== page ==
Once mesothelioma returns there aren’t a lot of other treatment options for patients. The immunotherapy drug avelumab for mesothelioma treatment may change that.

Mesothelioma is a highly resistant form of cancer, which means it can start growing again while a patient is being treated and it will likely come back once treatment has stopped. Once that happens, the options for additional forms of treatment are limited. However, a new study by the National Cancer Institute (NCI) is hoping to change that.

The researchers looked at avelumab, which is also known by its brand name Bavencio, to see if the mesothelioma would respond to it after previous therapies stopped working.

Avelumab as a Second-Line Mesothelioma Therapy

Using chemotherapy as a second-line treatment for mesothelioma has been mostly unsuccessful, which is why researchers and doctors are looking elsewhere. Right now, using immunotherapies, such as the drug avelumab, seems promising when Pemetrexed (Alimta) and cisplatin (the current standard of care) stops working.

The study by Dr. Raffit Hassan and his colleagues wanted to learn if avelumab would work and make sure it was a safe option for patients who had already undergone other types of treatments.

One of the reasons they decided to focus on avelumab is that the drug has already been approved for use as a second-line treatment for a bladder cancer called metastatic urothelial carcinoma.

However, because different cancers react differently to medications and treatments researchers can’t just assume what works for one disease will work for all cancers. This is why even though it has already been deemed safe to use in some cases, the research team is studying the efficacy and safety of avelumab for mesothelioma.

How Avelumab Works

Avelumab is a form of immunotherapy, which means it teaches your body to defend itself from tumors. It works with your body’s white blood cells, specifically t-cells, which attack foreign invaders like mesothelioma cells.

In a healthy individual, t-cells are monitored by proteins called programmed death ligand-1 (PD-L1), to ensure that they don’t attack healthy cells by mistake. However, mesothelioma produces PD-L1 excessively. This means the body’s t-cells are less active than usual and the body is making fewer t-cells than normal.

Avelumab stops PD-L1 from interacting with the t-cells, enabling your body’s immune system to recognize the cancerous cells as invaders and begin attacking them.

In this study, patients were given one avelumab dose of 10 mg/kg every two weeks until the disease progressed, they withdrew from the study, or their tumor disappeared. When the researchers stopped collecting the data, four participants were still receiving treatment.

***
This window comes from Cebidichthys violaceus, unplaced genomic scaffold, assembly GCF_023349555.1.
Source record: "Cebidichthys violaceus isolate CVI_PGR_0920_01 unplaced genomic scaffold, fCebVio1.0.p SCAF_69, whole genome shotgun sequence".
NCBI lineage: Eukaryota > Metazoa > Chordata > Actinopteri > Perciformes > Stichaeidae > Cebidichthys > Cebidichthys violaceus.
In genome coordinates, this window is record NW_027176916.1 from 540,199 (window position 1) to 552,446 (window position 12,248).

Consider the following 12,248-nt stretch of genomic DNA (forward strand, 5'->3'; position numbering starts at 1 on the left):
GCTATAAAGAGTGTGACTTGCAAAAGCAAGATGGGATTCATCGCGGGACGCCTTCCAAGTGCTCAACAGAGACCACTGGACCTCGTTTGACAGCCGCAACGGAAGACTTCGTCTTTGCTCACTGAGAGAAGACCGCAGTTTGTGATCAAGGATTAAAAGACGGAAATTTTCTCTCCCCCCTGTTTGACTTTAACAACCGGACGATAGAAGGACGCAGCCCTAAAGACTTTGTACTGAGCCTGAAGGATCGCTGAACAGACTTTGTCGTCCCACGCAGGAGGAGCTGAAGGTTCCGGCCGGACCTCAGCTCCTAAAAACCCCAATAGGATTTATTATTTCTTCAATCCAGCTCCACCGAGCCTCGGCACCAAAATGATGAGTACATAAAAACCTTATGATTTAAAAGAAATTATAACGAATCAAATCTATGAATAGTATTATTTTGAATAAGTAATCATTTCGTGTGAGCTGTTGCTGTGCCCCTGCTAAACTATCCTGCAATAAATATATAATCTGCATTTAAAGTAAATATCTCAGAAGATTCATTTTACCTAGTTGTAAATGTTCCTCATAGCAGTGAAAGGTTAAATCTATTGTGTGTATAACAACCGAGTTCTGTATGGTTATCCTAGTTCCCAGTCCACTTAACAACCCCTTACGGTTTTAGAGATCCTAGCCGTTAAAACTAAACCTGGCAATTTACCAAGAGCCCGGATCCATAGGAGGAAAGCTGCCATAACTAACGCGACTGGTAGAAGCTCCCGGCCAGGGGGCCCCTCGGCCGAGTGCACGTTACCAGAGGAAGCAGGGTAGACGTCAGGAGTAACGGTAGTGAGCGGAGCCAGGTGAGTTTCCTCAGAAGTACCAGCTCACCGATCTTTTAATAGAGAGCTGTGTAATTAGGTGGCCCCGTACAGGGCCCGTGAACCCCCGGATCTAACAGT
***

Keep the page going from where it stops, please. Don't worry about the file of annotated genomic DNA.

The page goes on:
Study Findings

Over the course of the study, the researchers demonstrated that avelumab could control unresectable (cannot be surgically removed) mesothelioma in the long term without becoming too toxic for the patient—even if the patient has been heavily pretreated with platinum or pemetrexed-based chemotherapies.

While the results of the study are promising, the authors urge caution because it’s only a phase 1b trial. This means the results are based on a small number of individuals, in this case, 53 individuals participated.

Of the participating individuals, 1 had a complete response (the tumor disappeared), 4 saw their tumors shrink and just over 50% saw their cancer stabilize.

However, because the initial results of this study are so promising, it suggests that avelumab for mesothelioma could be an excellent second-line treatment for patients. This means that more research into its effectiveness is justifiable, including investigating it in combination with another therapy such as mesothelin-targeted CAR t-cell therapy.

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Sources
  1. "Avelumab Safe, Active in Previously Treated, Unresectable Mesothelioma" Oncology Learning Network. Retrieved from: https://www.oncnet.com/news/avelumab-safe-active-previously-treated-unresectable-mesothelioma. Accessed January 16, 2019.
  2. "Efficacy and Safety of Avelumab Treatment in Patients With Advanced Unresectable Mesothelioma" JAMA Oncology. Retrieved from: A https://jamanetwork.com/journals/jamaoncology/fullarticle/2719756. Accessed January 16, 2019.
  3. "Bavencio (Avelumab)" Immuno-Oncology News. Retrieved from: https://immuno-oncologynews.com/bavencio/. Accessed January 16, 2019.

Last modified: January 29, 2019